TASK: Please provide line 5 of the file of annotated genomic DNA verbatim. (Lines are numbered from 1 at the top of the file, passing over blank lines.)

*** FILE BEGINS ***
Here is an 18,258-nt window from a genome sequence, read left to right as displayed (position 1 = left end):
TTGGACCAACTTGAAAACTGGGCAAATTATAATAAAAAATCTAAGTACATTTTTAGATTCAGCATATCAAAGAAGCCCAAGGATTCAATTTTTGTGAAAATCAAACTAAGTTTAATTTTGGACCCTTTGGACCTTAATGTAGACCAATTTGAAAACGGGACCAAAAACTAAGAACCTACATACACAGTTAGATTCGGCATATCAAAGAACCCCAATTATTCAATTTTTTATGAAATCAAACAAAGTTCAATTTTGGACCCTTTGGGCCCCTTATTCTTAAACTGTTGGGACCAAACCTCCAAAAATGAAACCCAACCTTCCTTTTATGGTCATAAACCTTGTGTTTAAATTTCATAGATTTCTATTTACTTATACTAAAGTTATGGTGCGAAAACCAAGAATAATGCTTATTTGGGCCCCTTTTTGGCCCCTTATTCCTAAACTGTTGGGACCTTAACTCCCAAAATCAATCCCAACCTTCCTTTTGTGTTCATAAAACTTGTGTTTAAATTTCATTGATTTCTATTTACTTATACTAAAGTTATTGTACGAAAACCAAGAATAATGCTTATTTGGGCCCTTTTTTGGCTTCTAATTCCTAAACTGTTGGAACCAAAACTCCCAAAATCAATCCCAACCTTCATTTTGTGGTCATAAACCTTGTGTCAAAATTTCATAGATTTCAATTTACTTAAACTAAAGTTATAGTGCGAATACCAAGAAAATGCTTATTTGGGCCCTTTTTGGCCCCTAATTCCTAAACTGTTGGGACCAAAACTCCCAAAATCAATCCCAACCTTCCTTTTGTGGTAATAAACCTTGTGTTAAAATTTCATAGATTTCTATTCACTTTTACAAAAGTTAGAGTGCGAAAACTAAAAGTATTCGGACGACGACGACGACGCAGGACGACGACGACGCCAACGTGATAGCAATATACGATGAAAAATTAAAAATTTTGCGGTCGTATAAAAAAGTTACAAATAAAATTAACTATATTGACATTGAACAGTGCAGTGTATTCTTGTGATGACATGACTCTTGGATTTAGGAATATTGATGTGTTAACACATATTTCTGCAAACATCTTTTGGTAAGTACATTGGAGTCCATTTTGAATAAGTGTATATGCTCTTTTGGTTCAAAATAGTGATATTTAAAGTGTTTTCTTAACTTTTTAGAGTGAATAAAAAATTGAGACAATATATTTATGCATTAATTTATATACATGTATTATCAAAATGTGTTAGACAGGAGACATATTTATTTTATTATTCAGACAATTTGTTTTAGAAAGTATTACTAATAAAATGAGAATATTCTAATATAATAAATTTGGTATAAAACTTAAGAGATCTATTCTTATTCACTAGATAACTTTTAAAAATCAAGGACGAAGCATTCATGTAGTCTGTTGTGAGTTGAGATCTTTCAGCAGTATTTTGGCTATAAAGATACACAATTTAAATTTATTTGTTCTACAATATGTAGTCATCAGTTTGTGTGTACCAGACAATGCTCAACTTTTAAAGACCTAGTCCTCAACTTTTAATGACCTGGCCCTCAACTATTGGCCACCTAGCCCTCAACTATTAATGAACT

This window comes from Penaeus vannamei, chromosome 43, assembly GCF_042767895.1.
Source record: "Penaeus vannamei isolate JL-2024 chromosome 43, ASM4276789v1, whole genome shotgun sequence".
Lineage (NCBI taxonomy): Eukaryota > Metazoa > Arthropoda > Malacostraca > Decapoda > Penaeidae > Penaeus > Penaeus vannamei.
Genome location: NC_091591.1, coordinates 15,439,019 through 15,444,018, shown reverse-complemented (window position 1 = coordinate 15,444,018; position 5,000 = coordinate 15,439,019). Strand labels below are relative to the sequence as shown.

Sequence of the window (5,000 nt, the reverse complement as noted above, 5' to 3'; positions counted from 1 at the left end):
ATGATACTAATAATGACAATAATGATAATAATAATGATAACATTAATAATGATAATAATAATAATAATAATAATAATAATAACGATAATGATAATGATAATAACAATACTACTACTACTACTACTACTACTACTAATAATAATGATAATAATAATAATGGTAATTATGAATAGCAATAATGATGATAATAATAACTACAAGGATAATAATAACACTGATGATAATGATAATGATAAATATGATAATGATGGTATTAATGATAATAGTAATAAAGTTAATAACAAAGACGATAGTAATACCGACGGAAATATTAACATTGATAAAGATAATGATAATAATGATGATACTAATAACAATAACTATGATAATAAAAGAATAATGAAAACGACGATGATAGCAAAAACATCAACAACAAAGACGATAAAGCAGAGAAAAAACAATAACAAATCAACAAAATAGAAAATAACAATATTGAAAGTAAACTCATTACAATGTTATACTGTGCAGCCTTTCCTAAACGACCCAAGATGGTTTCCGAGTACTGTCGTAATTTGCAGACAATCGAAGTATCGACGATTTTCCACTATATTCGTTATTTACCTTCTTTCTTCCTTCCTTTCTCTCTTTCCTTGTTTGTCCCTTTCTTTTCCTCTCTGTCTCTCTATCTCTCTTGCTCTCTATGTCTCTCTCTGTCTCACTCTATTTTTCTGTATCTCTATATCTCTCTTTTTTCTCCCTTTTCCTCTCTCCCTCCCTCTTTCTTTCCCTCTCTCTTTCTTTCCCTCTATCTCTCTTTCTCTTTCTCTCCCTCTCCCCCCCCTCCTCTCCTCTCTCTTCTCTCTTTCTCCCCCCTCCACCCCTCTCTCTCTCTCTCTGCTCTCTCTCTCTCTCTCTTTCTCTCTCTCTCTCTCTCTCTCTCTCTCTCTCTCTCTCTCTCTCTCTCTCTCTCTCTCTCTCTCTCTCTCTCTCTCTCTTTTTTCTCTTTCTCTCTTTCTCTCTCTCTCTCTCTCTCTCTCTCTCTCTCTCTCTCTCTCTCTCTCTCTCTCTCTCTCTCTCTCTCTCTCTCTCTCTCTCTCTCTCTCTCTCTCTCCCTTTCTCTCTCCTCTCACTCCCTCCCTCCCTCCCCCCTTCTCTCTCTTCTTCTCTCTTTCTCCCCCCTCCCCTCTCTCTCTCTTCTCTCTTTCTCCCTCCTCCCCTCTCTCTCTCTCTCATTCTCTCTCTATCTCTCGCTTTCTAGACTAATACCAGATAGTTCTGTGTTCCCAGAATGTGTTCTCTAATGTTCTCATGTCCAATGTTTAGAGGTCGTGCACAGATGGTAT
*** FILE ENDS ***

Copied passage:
Lineage (NCBI taxonomy): Eukaryota > Metazoa > Arthropoda > Malacostraca > Decapoda > Penaeidae > Penaeus > Penaeus vannamei.